Dear Fountains of Sorrow and Overflowing Promise,
Isn’t that what we all are really? Here in the soft ache of being human we find the intermingling of grief and beauty greeting us everywhere. Fleeting and fragile, there is nothing we can do to hold on.
It takes a fierce courage to live from the tender, impermanent heart of grief-beauty. To not shut ourselves down or flee from the richness of our lives, even when its emotional intensity shows up in ways that are painful or we don’t understand.
So eleven months into this indescribable year, it feels like an opportune moment to check in: How are you still tending to your devotions, to what you love, to what brings you joy?
Our capacity for embodied joy depends on our ability to receive, which is like a muscle that can atrophy when it is perpetually closed and contracted. Whether it's our ability to receive positive feedback or support, or to expect things to work in our favor, we may unconsciously discourage goodness, even when it is staring us straight in the eyes and breathing on our faces.
When we apprentice ourselves to the way of nature, we begin to see that all of life is one continuous cycle of giving and receiving. I think of an ouroboros, the ancient symbol of a snake eating its own tail, a symbol for the cycle of life, continuity and wholeness. In order to experience true belonging, we must not only acknowledge the gifts we are receiving, but also our beauty-making, which is meant to be given away.
Beauty-making can be :
A source of nourishment and self-care.
A reclamation of power, purpose, and possibility.
A way that we belong to what we love.
A practice of disruption, even activism (check out this cool article on how to be a Craftist).
Beauty-making is also our human birthright and a seriously essential way that we tap into our force of aliveness. It is not about the individual little things created, but is more of an authentic approach to life in general: a spontaneous, open determination to nurture instead of destroy.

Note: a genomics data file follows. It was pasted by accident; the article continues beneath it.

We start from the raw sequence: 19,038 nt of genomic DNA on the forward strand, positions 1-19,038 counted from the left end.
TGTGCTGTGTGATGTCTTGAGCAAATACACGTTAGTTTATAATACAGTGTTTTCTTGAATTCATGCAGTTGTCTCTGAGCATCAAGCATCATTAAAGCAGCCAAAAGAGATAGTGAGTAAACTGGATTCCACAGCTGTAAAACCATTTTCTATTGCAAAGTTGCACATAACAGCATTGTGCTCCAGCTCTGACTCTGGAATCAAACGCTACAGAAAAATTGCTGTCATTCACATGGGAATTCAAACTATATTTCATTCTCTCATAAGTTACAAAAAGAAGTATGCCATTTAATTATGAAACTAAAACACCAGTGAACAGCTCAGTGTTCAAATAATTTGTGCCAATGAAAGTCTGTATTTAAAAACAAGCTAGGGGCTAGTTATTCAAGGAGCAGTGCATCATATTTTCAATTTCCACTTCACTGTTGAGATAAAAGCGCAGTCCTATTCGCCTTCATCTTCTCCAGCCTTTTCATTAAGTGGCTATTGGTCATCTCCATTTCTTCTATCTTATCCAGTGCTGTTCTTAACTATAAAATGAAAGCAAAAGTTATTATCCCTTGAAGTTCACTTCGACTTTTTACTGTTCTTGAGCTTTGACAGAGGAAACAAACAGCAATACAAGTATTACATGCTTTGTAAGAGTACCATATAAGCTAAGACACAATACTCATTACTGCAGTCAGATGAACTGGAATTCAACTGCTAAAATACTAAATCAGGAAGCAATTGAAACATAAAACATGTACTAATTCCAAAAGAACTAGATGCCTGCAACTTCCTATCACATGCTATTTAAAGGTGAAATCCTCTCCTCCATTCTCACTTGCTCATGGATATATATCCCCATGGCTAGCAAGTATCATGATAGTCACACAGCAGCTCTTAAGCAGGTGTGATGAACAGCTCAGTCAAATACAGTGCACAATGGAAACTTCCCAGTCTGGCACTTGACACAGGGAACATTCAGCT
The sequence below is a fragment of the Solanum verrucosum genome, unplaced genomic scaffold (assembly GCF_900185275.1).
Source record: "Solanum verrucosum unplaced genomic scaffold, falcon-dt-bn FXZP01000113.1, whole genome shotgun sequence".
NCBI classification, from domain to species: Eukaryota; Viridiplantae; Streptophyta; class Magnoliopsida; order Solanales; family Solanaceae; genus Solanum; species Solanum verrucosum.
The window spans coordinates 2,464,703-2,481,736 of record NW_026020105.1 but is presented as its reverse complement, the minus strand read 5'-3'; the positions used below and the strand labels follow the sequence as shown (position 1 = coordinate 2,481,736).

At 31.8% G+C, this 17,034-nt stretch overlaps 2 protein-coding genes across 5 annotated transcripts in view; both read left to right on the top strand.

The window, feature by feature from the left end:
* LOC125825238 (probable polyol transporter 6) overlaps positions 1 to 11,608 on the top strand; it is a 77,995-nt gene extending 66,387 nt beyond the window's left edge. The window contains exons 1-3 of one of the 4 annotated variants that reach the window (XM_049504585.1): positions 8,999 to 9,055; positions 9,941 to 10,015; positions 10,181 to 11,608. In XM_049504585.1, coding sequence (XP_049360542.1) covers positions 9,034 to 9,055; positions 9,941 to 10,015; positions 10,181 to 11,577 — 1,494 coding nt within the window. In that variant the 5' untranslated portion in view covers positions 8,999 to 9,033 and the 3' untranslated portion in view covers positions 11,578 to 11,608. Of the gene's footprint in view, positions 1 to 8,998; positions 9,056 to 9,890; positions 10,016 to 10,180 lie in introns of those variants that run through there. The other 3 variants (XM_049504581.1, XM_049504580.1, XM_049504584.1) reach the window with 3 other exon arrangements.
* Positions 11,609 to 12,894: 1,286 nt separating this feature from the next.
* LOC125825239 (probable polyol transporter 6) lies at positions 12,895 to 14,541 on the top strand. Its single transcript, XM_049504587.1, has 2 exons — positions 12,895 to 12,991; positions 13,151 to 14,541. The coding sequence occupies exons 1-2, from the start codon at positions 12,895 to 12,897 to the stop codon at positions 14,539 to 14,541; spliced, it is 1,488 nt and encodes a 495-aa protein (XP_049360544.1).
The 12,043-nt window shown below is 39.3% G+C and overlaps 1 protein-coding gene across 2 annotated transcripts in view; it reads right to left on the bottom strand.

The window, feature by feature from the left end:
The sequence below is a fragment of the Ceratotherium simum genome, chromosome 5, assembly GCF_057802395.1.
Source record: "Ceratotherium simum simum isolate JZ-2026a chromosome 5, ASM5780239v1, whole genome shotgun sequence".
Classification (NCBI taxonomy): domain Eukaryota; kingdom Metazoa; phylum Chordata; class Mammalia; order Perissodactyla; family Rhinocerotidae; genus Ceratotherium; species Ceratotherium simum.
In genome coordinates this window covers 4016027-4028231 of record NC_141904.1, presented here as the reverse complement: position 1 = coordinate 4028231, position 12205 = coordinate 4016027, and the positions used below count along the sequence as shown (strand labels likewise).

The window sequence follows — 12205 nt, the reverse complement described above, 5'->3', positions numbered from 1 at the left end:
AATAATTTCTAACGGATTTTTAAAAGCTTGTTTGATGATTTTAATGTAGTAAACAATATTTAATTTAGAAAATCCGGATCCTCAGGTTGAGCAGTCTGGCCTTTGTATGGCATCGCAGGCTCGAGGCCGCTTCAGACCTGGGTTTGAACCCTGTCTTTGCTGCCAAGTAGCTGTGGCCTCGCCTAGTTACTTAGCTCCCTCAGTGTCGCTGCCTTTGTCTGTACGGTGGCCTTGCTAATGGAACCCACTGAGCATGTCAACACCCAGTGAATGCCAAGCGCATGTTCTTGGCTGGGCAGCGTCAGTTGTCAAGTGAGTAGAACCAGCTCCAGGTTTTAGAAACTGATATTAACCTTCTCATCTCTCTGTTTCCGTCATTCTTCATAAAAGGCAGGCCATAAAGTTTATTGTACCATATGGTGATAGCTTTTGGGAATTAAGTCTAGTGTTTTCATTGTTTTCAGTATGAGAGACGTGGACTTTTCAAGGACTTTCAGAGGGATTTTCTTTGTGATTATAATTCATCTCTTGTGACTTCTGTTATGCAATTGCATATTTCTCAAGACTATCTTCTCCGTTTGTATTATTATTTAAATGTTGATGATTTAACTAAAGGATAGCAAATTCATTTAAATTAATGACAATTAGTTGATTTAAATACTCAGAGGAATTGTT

I beauty-make through the medicine of nature, creating herbal teas, tinctures, body oils, elixirs, ferments, and herbal salts for bathing and cooking- just because I really, really love it. This is one of the tea blends I made for this fall: calendula, red clover, lemon balm and lemon verbena.
I am wondering what kinds of beauty-making you have been up to lately. How do you open up to pleasure in a world that at times feels increasingly restrictive and closed down?
Here are just a few other questions to get you opening into more beauty:
Can I do this (job, task, duty, whatever it is) in a way that feels good to me?
Can you shift the energy that you are bringing to the situation? Beauty-making often means taking something that feels boring, laborious, or hard and returning to our circle of joy while we complete it versus just grinding our teeth and plodding forward.
Can I complete this beauty-making without any expectation of a certain outcome?
Can you do it just for the love of it? Can you do it just because it makes the world a more interesting, gorgeous place to be? Oh, and don’t just give your gifts to people. Leave gifts for the earth, for the acupuncture points of the land, for the rivers, and tops of mountains. Humans have been leaving offerings spontaneously or through ritual since the beginning of our time here.
How does my beauty-making contribute as a humble (or loud) form of rebellion from the consumeristic grind that we are taught in our culture?
Beauty-making a small, radical act for a liberated future, where pleasure is a state of being at home in your own skin, knowing an inner richness no matter where, when, or with whom you find yourself.
(November 2020 Newsletter)